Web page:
Please use this identifier to cite or link to this item: https://doi.org/10.3201/eid1503.081190
Title: Characterization of avian influenza viruses A (H5N1) from wild birds, Hong Kong, 2004-2008
Authors: Smith, G.J.D 
Vijaykrishna, D
Ellis, T.M
Dyrting, K.C
Leung, Y.H.C
Bahl, J 
Wong, C.W
Kai, H
Chow, M.K.W
Duan, L
Chan, A.S.L
Zhang, L.J
Chen, H
Luk, G.S.M
Peiris, J.S.M
Guan, Y
Keywords: antigenic variation
article
avian influenza
bird
controlled study
genetic variability
Hong Kong
Influenza virus A H5N1
nonhuman
phylogeny
viral genetics
virus isolation
Animals
Animals, Wild
Bird Diseases
Birds
Hemagglutination Inhibition Tests
Hong Kong
Influenza A Virus, H5N1 Subtype
Influenza in Birds
Molecular Sequence Data
Phylogeny
Polymerase Chain Reaction
Sequence Analysis, DNA
Issue Date: 2009
Citation: Smith, G.J.D, Vijaykrishna, D, Ellis, T.M, Dyrting, K.C, Leung, Y.H.C, Bahl, J, Wong, C.W, Kai, H, Chow, M.K.W, Duan, L, Chan, A.S.L, Zhang, L.J, Chen, H, Luk, G.S.M, Peiris, J.S.M, Guan, Y (2009). Characterization of avian influenza viruses A (H5N1) from wild birds, Hong Kong, 2004-2008. Emerging Infectious Diseases 15 (3) : 402-407. ScholarBank@NUS Repository. https://doi.org/10.3201/eid1503.081190
Rights: Attribution 4.0 International
Abstract: From January 2004 through June 2008, surveillance of dead wild birds in Hong Kong, People's Republic of China, periodically detected highly pathogenic avian influenza (HPAI) viruses (H5N1) in individual birds from different species. During this period, no viruses of subtype H5N1 were detected in poultry on farms and in markets in Hong Kong despite intensive surveillance. Thus, these findings in wild birds demonstrate the potential for wild birds to disseminate HPAI viruses (H5N1) to areas otherwise free from the viruses. Genetic and antigenic characterization of 47 HPAI (H5N1) viruses isolated from dead wild birds in Hong Kong showed that these isolates belonged to 2 antigenically distinct virus groups: clades 2.3.4 and 2.3.2. Although research has shown that clade 2.3.4 viruses are established in poultry in Asia, the emergence of clade 2.3.2 viruses in nonpasserine birds from Hong Kong, Japan, and Russia raises the possibility that this virus lineage may have become established in wild birds.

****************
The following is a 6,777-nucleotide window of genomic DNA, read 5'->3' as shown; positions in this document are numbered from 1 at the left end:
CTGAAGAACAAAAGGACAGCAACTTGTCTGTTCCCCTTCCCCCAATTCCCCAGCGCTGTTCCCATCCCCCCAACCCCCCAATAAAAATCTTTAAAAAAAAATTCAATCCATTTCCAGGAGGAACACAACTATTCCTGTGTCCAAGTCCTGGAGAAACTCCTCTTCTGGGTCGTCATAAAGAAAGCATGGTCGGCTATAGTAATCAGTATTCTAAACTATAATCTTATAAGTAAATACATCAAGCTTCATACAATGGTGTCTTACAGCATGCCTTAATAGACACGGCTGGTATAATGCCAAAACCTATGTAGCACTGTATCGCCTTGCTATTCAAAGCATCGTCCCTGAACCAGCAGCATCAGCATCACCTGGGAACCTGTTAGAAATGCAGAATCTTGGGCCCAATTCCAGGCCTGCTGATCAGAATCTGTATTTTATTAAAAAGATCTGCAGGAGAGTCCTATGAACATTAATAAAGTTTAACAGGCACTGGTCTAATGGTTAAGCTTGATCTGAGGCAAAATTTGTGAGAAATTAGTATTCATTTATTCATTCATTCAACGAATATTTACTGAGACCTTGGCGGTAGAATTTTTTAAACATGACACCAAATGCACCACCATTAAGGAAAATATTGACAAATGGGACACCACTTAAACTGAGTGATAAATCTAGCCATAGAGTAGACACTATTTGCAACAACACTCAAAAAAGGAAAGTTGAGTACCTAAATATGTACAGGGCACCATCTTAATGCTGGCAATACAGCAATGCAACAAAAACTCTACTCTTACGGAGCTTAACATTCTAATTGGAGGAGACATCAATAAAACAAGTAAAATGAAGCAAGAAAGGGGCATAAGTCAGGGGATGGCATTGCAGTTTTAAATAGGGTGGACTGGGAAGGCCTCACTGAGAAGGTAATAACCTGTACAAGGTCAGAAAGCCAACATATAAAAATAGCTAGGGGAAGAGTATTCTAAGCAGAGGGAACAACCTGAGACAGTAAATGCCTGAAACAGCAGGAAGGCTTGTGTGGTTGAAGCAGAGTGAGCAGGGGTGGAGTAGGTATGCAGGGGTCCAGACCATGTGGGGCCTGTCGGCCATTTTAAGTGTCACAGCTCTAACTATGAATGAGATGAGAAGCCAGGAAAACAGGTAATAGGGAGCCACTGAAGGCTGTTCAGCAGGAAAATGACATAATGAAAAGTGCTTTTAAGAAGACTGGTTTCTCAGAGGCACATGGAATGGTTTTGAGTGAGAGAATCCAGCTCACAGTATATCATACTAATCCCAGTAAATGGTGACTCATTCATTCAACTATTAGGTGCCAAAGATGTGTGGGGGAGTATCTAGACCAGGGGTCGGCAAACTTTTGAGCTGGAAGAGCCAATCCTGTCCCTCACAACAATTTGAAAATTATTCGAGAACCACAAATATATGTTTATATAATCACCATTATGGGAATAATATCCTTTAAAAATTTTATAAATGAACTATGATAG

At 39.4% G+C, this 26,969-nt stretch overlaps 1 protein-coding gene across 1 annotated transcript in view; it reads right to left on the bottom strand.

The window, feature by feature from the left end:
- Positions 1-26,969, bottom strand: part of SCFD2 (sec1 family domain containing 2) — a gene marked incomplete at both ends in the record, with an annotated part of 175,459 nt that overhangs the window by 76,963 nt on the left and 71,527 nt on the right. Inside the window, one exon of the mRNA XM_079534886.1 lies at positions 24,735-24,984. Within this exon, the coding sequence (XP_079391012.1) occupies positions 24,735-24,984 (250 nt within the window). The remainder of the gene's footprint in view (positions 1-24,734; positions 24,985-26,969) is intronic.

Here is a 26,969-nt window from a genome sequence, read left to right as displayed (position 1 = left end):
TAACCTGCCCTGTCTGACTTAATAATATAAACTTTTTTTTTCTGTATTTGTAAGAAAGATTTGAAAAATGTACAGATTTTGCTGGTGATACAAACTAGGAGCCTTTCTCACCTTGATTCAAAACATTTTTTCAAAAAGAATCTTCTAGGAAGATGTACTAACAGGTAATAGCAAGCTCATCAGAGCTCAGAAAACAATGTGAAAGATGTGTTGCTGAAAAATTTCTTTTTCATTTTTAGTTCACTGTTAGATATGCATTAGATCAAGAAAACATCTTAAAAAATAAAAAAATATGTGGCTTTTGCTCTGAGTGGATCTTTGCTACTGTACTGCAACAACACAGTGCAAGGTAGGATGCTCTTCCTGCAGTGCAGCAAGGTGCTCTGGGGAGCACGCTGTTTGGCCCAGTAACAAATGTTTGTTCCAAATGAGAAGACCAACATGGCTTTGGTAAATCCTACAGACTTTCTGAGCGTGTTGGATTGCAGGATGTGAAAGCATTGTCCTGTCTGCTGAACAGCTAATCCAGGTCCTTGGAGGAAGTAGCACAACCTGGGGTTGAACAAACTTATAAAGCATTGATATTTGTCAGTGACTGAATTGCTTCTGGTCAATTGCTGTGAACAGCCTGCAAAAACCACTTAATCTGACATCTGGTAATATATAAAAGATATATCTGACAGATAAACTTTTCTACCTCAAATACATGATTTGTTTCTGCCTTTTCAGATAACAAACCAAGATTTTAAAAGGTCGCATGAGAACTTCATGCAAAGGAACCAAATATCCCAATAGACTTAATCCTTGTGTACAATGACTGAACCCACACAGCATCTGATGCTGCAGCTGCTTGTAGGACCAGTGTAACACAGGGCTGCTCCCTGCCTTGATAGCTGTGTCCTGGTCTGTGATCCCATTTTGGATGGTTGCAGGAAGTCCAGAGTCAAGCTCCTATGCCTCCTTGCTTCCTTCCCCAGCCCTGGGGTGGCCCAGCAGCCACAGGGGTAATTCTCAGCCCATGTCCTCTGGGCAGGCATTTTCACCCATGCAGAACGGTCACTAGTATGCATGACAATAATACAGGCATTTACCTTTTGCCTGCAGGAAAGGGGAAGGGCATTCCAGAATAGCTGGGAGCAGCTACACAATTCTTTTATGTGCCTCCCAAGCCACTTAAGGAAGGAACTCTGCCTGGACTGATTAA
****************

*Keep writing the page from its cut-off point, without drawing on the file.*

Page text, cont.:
Source Title: Emerging Infectious Diseases
URI: https://scholarbank.nus.edu.sg/handle/10635/181013
ISSN: 10806040
DOI: 10.3201/eid1503.081190
Rights: Attribution 4.0 International
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